We’re kicking off Giving Tuesday early this year! Your donation today will be matched up to $10K, doubling your impact! If you donate $50 today, the Reader will receive $100.

The Reader is now a community-funded nonprofit newsroom. Can we count on your support to help keep us publishing?

In late 1994 Sunny Chapman’s boyfriend learned that the skin cancer he’d had years before had now spread to his brain, lungs, and bones. Though he had a bevy of symptoms, the extent of his illness went undiagnosed for months because he had no health insurance. As she searched for competent and cheap doctors to care for her boyfriend, Chapman wondered why they were so hard to find. Angry and frustrated, she decided to compile her own guide to low-cost and free health care in Chicago.

Halfway through she put the project on hold to nurse her boyfriend around the clock. A month after his death a year ago February, Chapman assuaged her grief by finishing the pamphlet.

The result is To Your Health, a self-published free handout that lists public and private clinics and cross-references services according to specialty–like reproductive health, AIDS, rape, drug treatment, and psychiatry. Chapman also offers tips on how to get treated.

She spent more than a hundred hours compiling the guide, yet it’s only one of the many causes that Chapman’s devoted herself to, going all the way back to the Vietnam war.

As one of the founding members of the Chicago chapter of the Women’s Action Coalition, Chapman has masterminded many of the group’s prochoice activities, spending most Saturdays for two years guarding the American Women’s Health Center at Western and Diversey. She plans to write another pamphlet denouncing one of the antiabortionists’ most egregious claims, linking abortion to breast cancer. “It’s just not true at all. It’s a scare tactic and plays on the emotions of women seeking abortions,” she says. “Women need to know what gives them breast cancer, like smoking and eating animal products.”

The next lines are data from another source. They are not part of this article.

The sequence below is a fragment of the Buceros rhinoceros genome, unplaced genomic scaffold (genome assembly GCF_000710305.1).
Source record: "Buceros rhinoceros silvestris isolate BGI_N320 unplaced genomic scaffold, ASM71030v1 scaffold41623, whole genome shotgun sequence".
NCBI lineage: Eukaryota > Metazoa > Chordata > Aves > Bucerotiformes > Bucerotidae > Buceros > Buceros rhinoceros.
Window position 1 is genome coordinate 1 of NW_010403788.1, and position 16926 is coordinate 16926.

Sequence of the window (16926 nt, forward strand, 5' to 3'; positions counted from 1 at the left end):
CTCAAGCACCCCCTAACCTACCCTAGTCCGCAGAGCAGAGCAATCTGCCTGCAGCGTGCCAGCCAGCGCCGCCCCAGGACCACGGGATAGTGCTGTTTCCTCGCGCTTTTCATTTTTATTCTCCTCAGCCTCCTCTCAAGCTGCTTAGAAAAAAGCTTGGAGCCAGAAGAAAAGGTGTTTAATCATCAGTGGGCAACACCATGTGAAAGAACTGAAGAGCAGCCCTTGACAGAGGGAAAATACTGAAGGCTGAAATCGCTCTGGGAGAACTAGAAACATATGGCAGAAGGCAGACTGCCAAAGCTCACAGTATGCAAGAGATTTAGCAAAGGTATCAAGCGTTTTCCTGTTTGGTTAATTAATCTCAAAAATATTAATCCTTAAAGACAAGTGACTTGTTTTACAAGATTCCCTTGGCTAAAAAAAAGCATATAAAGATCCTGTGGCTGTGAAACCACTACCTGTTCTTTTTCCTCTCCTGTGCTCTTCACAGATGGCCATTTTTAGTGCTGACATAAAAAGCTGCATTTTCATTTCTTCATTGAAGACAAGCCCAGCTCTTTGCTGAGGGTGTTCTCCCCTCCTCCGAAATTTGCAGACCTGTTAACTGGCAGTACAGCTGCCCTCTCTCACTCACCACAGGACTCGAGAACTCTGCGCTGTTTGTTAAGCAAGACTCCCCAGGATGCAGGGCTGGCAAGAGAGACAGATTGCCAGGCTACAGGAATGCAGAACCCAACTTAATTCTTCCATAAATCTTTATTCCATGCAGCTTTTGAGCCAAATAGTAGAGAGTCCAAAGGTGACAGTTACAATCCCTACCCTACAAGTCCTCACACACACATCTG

In the 80s Chapman conducted a more anonymous assault against the tobacco industry. A reformed smoker living in New York at the time, she’d slap stickers on ads in the subway stating “You won’t die pretty” and “You give them money and they give you cancer.”

In the 90s Chapman continued dispensing street art as a member of SisterSerpents, plastering Chicago with virulently antipatriarchal Day-Glo stickers.

A variation on this theme is her recently published all-female zine I Hate You–Love Stories From Hell, in which contributors purge tales of torrid love affairs in graphic detail. One unnamed writer illustrated her story “Michael” with nine explicit color photos of a surgical procedure used to remove tumors from her uterus. Later that same day the author had an abortion. The father was a former lover whom she’d been involved with for only a month. “The writer needed help and the guy just wasn’t around,” Chapman says. “The pictures were included so people would understand how painful and scary it was.”

Kate Kirtz’s story “Are You Dickwhipped?” gives sound advice on avoiding such an affliction. Director of the film Jane, about the local abortion referral service that operated in the days before Roe, Kirtz recommends starting out a relationship with a strong sense of self and circumcising dick-whipping behavior when it rears its ugly head. “My boyfriend of six months asked me if I’d give him a dinner “to go’ to eat back at his house while he worked. I said no, because I wasn’t a carry-out joint,” she writes. “Oh, and did I mention the above behavior will eliminate misogynists from your dating pool?”

At least one reader has benefited by Kirtz’s tough talk, reports Chapman. A Streetwise vendor was having trouble with a man she lived with at an SRO; he was hitting her and bringing home other women. After hearing her story, Chapman’s daughter, Emily, stuffed a complimentary copy of I Hate You into the woman’s hands and told her to read Kirtz’s article. Chapman says the woman was so inspired she finally gave the guy an ultimatum.

Though Chapman herself wrote one of the zine’s anonymous “emotional and gnarly” stories, she prefers to keep its identity a secret. “Just saying I wrote one of them is pretty yin,” she teases. “If you’re smart, you can figure out which one it is.”

Unlike To Your Health, each copy of I Hate You costs $3. You can find both at Earwax, Quimby’s, Myopic Books, and Reckless Records. You can also get the pamphlet by sending a self-addressed stamped envelope to Chapman at 1573 N. Milwaukee, PO Box 420, Chicago, IL 60622.

–Michelle Litvin

Art accompanying story in printed newspaper (not available in this archive): photo/Nathan Mandell.